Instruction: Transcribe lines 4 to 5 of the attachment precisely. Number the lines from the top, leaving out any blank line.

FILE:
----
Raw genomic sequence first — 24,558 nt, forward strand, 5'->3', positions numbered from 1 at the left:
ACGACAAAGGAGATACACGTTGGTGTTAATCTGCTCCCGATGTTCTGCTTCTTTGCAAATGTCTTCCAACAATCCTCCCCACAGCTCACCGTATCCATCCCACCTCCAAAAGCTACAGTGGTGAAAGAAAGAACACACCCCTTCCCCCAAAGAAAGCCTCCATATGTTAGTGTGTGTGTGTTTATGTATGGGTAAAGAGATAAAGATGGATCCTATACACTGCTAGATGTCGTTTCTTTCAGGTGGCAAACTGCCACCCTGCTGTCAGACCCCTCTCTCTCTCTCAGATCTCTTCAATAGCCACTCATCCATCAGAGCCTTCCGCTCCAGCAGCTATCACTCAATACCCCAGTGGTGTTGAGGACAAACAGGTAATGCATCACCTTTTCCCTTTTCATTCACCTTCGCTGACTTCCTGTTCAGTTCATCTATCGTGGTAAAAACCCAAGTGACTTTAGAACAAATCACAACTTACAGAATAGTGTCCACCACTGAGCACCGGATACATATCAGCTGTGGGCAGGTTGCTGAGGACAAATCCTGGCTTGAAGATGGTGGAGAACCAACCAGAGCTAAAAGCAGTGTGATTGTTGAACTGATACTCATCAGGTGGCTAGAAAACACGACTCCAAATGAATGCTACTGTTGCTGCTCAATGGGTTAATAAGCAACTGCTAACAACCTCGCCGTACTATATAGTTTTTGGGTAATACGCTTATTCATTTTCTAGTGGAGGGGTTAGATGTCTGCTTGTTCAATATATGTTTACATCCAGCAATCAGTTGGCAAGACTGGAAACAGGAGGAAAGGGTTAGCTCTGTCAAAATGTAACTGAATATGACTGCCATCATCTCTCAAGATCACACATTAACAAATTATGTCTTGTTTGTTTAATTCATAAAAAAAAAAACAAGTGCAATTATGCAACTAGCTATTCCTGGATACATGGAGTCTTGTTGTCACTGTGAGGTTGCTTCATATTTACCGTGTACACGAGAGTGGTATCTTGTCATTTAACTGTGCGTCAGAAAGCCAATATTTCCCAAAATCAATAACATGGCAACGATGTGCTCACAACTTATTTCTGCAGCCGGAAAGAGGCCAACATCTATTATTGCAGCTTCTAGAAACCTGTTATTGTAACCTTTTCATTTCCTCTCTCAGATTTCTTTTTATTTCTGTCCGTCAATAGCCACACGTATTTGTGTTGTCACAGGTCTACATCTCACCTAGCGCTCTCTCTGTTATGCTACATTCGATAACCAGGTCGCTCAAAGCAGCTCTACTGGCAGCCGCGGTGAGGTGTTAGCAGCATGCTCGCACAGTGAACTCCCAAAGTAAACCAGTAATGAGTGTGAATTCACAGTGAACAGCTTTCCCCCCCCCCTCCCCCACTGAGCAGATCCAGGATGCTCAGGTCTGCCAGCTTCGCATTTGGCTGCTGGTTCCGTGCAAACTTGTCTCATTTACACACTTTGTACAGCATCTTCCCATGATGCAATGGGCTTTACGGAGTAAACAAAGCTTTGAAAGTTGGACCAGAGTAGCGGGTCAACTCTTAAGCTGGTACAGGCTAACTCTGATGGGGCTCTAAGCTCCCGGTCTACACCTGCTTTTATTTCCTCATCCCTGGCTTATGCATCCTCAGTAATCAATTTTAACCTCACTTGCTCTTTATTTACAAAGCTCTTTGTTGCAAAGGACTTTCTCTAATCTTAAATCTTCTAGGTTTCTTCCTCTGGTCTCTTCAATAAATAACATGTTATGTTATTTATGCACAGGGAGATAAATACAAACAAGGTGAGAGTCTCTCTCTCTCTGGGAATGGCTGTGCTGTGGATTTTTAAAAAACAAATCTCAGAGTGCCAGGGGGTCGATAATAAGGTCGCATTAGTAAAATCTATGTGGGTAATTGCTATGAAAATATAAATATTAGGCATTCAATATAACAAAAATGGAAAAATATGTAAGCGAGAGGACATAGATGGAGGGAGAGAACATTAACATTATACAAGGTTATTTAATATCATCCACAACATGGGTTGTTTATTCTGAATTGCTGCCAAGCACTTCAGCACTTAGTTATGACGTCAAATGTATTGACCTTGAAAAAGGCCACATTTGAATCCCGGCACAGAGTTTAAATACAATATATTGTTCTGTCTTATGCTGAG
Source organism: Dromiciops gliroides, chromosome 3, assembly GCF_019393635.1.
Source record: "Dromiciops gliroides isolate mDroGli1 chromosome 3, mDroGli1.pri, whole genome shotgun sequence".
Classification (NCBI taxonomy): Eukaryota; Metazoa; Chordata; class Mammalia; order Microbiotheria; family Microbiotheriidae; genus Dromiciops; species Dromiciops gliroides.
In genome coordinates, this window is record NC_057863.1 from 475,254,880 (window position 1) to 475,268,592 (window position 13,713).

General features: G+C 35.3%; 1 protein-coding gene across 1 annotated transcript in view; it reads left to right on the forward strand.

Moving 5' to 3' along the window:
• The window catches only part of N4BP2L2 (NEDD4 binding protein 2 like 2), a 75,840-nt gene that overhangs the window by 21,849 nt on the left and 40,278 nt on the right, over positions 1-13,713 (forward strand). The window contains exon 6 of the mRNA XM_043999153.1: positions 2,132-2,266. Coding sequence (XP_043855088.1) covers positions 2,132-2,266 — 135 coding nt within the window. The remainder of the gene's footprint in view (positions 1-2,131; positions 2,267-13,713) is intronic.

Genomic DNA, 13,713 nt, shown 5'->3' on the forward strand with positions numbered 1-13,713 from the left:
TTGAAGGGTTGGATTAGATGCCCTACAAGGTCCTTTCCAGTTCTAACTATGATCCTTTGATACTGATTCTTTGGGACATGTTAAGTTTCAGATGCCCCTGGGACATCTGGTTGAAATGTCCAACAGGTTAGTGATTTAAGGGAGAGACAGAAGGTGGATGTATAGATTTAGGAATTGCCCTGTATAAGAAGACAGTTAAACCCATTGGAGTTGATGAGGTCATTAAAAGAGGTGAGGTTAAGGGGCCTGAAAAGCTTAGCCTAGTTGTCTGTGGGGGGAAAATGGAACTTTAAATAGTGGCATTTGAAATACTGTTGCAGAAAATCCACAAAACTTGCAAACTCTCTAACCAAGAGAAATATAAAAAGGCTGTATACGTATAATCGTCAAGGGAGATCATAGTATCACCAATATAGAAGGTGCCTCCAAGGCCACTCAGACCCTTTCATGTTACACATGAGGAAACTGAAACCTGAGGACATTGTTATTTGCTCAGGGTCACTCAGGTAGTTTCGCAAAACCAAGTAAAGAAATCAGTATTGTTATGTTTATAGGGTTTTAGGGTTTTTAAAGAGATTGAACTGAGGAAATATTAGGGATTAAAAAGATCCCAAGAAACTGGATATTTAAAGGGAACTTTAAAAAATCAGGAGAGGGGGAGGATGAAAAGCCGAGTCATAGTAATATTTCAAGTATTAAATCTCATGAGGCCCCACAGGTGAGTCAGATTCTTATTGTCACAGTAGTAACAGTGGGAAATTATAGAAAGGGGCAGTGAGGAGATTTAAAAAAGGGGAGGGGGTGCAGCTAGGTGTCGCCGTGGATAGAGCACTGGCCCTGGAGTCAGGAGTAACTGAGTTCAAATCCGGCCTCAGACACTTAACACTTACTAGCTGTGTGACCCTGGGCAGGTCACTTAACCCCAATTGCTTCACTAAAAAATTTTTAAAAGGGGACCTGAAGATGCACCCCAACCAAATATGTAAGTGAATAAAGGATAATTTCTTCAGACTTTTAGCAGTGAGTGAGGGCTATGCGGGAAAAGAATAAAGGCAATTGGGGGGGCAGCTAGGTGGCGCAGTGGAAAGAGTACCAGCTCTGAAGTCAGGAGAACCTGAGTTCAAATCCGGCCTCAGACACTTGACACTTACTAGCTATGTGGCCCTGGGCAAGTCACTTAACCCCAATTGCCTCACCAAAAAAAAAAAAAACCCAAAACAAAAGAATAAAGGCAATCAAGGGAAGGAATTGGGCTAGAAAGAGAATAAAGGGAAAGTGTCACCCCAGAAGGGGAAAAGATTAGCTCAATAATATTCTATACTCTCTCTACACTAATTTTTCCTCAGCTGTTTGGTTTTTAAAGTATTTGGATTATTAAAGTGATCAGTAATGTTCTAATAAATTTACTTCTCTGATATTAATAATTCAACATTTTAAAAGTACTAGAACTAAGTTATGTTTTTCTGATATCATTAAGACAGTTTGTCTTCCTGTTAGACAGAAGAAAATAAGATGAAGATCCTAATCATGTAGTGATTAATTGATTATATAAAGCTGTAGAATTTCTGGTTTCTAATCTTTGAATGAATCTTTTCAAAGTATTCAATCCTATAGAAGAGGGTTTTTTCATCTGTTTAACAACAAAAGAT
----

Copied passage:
Source record: "Dromiciops gliroides isolate mDroGli1 chromosome 3, mDroGli1.pri, whole genome shotgun sequence".
Classification (NCBI taxonomy): Eukaryota; Metazoa; Chordata; class Mammalia; order Microbiotheria; family Microbiotheriidae; genus Dromiciops; species Dromiciops gliroides.